Photoresponses of larval Atlantic menhaden (Brevoortia tyrannus Latrobe) in offshore and estuarine waters: Implications for transport
This study tested the hypothesis that Atlantic menhaden (Brevoortia tyrannus Latrobe) larvae have separate behaviors in offshore and estuarine waters that are evoked by chemical cues in these waters. Atlantic menhaden spawn offshore, and larvae are transported shoreward where they metamorphose after entering estuaries. Field studies suggest that during the day larvae are at moderate depths offshore and less abundant in the water column than at night in estuaries. Since photoresponse may contribute to these depth distributions, they were tested in the laboratory in a light field that mimicked the underwater angular light distribution. Responses were quantified as the proportion of larvae swimming in the upper portion of a water column containing either offshore or estuarine water at the same salinity and temperature. Swimming varied significantly with water type. Young larvae (< 8 mm total length (TL)) swam near the surface in estuarine water and lower in offshore water. Older larvae (14-16 mm TL) showed the opposite responses. Since the test waters only differed in chemical composition, the results supported the hypothesis. In addition, the study characterized the predator avoidance shadow response, in which larvae descend in response to a decrease in light intensity. The shadow response did not change with larval age and was very similar in offshore and estuarine water. The minimum percent decrease in light intensity to evoke the descent response ranged from 37-50%. Young larvae descended primarily by passive sinking. Older larvae sank upon small decreases in intensity, but actively swam down in response to large intensity decreases. Thus, water type induced positional changes in a water column which may reflect the vertical position necessary for horizontal transport in offshore and estuarine areas by different age larvae. In contrast, the shadow response remained consistent, which suggests the predator threat is the same in offshore and estuarine areas and does not change with larval age.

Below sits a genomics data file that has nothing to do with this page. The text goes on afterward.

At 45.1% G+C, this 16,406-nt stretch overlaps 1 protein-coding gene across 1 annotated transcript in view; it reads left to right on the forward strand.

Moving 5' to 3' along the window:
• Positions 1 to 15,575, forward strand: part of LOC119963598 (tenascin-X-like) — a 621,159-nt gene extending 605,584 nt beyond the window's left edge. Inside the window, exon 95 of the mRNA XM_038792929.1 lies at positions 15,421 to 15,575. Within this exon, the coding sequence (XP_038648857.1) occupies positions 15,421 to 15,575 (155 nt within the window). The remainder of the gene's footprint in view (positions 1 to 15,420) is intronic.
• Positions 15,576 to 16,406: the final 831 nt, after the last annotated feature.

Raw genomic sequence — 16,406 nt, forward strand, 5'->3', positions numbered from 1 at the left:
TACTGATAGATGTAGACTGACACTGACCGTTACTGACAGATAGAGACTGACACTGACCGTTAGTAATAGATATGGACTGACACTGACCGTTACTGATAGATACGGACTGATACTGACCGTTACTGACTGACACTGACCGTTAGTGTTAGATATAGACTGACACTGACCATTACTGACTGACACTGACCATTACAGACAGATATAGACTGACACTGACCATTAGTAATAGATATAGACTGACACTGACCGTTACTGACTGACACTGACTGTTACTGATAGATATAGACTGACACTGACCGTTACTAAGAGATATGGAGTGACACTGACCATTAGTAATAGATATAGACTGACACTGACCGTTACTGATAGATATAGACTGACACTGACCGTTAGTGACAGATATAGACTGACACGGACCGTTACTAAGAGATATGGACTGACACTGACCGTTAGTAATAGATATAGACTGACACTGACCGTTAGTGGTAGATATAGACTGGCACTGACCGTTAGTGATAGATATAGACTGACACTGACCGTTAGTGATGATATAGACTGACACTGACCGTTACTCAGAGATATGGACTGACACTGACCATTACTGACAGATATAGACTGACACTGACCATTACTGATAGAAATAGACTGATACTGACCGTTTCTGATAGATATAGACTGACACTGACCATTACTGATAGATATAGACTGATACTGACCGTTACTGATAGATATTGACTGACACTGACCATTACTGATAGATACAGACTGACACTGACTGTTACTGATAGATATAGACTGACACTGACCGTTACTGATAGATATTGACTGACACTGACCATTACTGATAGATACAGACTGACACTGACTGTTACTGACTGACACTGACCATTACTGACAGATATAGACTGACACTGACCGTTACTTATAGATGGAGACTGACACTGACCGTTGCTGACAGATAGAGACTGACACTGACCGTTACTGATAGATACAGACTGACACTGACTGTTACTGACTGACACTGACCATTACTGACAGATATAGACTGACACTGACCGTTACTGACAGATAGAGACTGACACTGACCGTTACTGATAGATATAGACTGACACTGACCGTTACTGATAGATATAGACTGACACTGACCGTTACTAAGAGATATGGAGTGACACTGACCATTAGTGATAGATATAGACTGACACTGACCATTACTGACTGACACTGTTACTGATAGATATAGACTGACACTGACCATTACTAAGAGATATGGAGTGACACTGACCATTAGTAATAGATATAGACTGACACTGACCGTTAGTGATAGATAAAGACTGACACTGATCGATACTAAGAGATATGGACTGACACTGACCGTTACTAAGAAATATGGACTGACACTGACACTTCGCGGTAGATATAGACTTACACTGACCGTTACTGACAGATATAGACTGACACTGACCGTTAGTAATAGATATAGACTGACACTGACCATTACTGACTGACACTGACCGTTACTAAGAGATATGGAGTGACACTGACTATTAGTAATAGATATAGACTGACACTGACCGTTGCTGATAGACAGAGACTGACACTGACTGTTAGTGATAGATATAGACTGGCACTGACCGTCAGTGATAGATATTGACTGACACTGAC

Forward, RB; Burke, JS; Rittschof, D; Welch, JM
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